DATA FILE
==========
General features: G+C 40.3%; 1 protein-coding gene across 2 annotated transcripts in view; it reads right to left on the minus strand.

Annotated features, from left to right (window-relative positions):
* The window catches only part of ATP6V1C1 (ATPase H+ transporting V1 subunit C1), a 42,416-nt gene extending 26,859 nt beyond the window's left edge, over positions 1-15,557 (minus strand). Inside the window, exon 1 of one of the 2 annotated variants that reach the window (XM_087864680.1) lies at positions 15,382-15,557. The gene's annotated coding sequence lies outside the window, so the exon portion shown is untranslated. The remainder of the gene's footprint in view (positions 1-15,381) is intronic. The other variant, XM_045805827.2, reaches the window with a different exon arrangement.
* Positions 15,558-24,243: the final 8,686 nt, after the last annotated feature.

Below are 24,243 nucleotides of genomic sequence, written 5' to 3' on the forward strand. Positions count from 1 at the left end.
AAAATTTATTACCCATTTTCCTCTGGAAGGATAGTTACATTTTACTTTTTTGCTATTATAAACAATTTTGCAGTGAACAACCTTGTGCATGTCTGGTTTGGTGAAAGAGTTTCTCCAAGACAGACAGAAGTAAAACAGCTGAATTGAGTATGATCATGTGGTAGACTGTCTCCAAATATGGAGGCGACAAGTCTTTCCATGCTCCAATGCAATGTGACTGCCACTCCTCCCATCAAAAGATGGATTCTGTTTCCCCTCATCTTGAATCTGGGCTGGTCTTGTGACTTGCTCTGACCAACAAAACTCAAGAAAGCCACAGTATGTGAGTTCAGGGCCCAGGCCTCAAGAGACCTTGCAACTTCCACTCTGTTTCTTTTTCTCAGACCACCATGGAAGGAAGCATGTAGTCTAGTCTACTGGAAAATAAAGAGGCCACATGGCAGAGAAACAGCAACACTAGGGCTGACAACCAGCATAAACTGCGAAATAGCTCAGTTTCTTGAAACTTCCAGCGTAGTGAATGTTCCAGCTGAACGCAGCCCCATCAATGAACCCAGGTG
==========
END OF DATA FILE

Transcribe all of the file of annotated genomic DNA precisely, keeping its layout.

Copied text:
General features: G+C 40.3%; 1 protein-coding gene across 2 annotated transcripts in view; it reads right to left on the minus strand.

Annotated features, from left to right (window-relative positions):
* The window catches only part of ATP6V1C1 (ATPase H+ transporting V1 subunit C1), a 42,416-nt gene extending 26,859 nt beyond the window's left edge, over positions 1-15,557 (minus strand). Inside the window, exon 1 of one of the 2 annotated variants that reach the window (XM_087864680.1) lies at positions 15,382-15,557. The gene's annotated coding sequence lies outside the window, so the exon portion shown is untranslated. The remainder of the gene's footprint in view (positions 1-15,381) is intronic. The other variant, XM_045805827.2, reaches the window with a different exon arrangement.
* Positions 15,558-24,243: the final 8,686 nt, after the last annotated feature.

Below are 24,243 nucleotides of genomic sequence, written 5' to 3' on the forward strand. Positions count from 1 at the left end.
AAAATTTATTACCCATTTTCCTCTGGAAGGATAGTTACATTTTACTTTTTTGCTATTATAAACAATTTTGCAGTGAACAACCTTGTGCATGTCTGGTTTGGTGAAAGAGTTTCTCCAAGACAGACAGAAGTAAAACAGCTGAATTGAGTATGATCATGTGGTAGACTGTCTCCAAATATGGAGGCGACAAGTCTTTCCATGCTCCAATGCAATGTGACTGCCACTCCTCCCATCAAAAGATGGATTCTGTTTCCCCTCATCTTGAATCTGGGCTGGTCTTGTGACTTGCTCTGACCAACAAAACTCAAGAAAGCCACAGTATGTGAGTTCAGGGCCCAGGCCTCAAGAGACCTTGCAACTTCCACTCTGTTTCTTTTTCTCAGACCACCATGGAAGGAAGCATGTAGTCTAGTCTACTGGAAAATAAAGAGGCCACATGGCAGAGAAACAGCAACACTAGGGCTGACAACCAGCATAAACTGCGAAATAGCTCAGTTTCTTGAAACTTCCAGCGTAGTGAATGTTCCAGCTGAACGCAGCCCCATCAATGAACCCAGGTG